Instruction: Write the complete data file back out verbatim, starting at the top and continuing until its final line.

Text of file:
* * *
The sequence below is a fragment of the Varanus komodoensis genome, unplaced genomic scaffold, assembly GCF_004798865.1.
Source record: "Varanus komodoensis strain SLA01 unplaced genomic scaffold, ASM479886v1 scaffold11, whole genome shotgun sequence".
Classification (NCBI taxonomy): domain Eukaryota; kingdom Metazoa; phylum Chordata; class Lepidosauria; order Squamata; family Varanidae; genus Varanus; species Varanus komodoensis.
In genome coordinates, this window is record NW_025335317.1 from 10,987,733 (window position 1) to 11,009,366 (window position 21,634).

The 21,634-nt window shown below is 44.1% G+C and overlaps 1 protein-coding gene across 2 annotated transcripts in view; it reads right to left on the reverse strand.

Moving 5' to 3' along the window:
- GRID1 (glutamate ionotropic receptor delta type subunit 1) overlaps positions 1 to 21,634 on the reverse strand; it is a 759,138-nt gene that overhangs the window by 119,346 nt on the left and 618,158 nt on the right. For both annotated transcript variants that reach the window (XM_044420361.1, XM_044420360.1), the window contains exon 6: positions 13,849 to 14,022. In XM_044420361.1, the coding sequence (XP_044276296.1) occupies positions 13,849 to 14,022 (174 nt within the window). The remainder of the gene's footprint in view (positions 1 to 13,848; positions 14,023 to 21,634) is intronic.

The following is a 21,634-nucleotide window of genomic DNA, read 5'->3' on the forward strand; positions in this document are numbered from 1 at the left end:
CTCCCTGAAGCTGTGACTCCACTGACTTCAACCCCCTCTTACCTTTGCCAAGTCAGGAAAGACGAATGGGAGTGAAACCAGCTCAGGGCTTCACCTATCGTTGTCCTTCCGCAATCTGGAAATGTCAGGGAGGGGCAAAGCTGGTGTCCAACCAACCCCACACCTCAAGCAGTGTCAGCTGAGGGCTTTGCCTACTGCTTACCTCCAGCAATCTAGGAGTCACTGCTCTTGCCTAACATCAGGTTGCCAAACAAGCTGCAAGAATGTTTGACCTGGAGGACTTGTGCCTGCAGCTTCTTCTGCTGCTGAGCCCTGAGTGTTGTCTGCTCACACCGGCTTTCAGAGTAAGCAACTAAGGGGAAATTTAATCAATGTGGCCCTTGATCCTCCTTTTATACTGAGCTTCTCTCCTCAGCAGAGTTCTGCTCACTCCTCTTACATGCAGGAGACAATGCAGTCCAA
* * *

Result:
The sequence below is a fragment of the Varanus komodoensis genome, unplaced genomic scaffold, assembly GCF_004798865.1.
Source record: "Varanus komodoensis strain SLA01 unplaced genomic scaffold, ASM479886v1 scaffold11, whole genome shotgun sequence".
Classification (NCBI taxonomy): domain Eukaryota; kingdom Metazoa; phylum Chordata; class Lepidosauria; order Squamata; family Varanidae; genus Varanus; species Varanus komodoensis.
In genome coordinates, this window is record NW_025335317.1 from 10,987,733 (window position 1) to 11,009,366 (window position 21,634).

The 21,634-nt window shown below is 44.1% G+C and overlaps 1 protein-coding gene across 2 annotated transcripts in view; it reads right to left on the reverse strand.

Moving 5' to 3' along the window:
- GRID1 (glutamate ionotropic receptor delta type subunit 1) overlaps positions 1 to 21,634 on the reverse strand; it is a 759,138-nt gene that overhangs the window by 119,346 nt on the left and 618,158 nt on the right. For both annotated transcript variants that reach the window (XM_044420361.1, XM_044420360.1), the window contains exon 6: positions 13,849 to 14,022. In XM_044420361.1, the coding sequence (XP_044276296.1) occupies positions 13,849 to 14,022 (174 nt within the window). The remainder of the gene's footprint in view (positions 1 to 13,848; positions 14,023 to 21,634) is intronic.

The following is a 21,634-nucleotide window of genomic DNA, read 5'->3' on the forward strand; positions in this document are numbered from 1 at the left end:
CTCCCTGAAGCTGTGACTCCACTGACTTCAACCCCCTCTTACCTTTGCCAAGTCAGGAAAGACGAATGGGAGTGAAACCAGCTCAGGGCTTCACCTATCGTTGTCCTTCCGCAATCTGGAAATGTCAGGGAGGGGCAAAGCTGGTGTCCAACCAACCCCACACCTCAAGCAGTGTCAGCTGAGGGCTTTGCCTACTGCTTACCTCCAGCAATCTAGGAGTCACTGCTCTTGCCTAACATCAGGTTGCCAAACAAGCTGCAAGAATGTTTGACCTGGAGGACTTGTGCCTGCAGCTTCTTCTGCTGCTGAGCCCTGAGTGTTGTCTGCTCACACCGGCTTTCAGAGTAAGCAACTAAGGGGAAATTTAATCAATGTGGCCCTTGATCCTCCTTTTATACTGAGCTTCTCTCCTCAGCAGAGTTCTGCTCACTCCTCTTACATGCAGGAGACAATGCAGTCCAA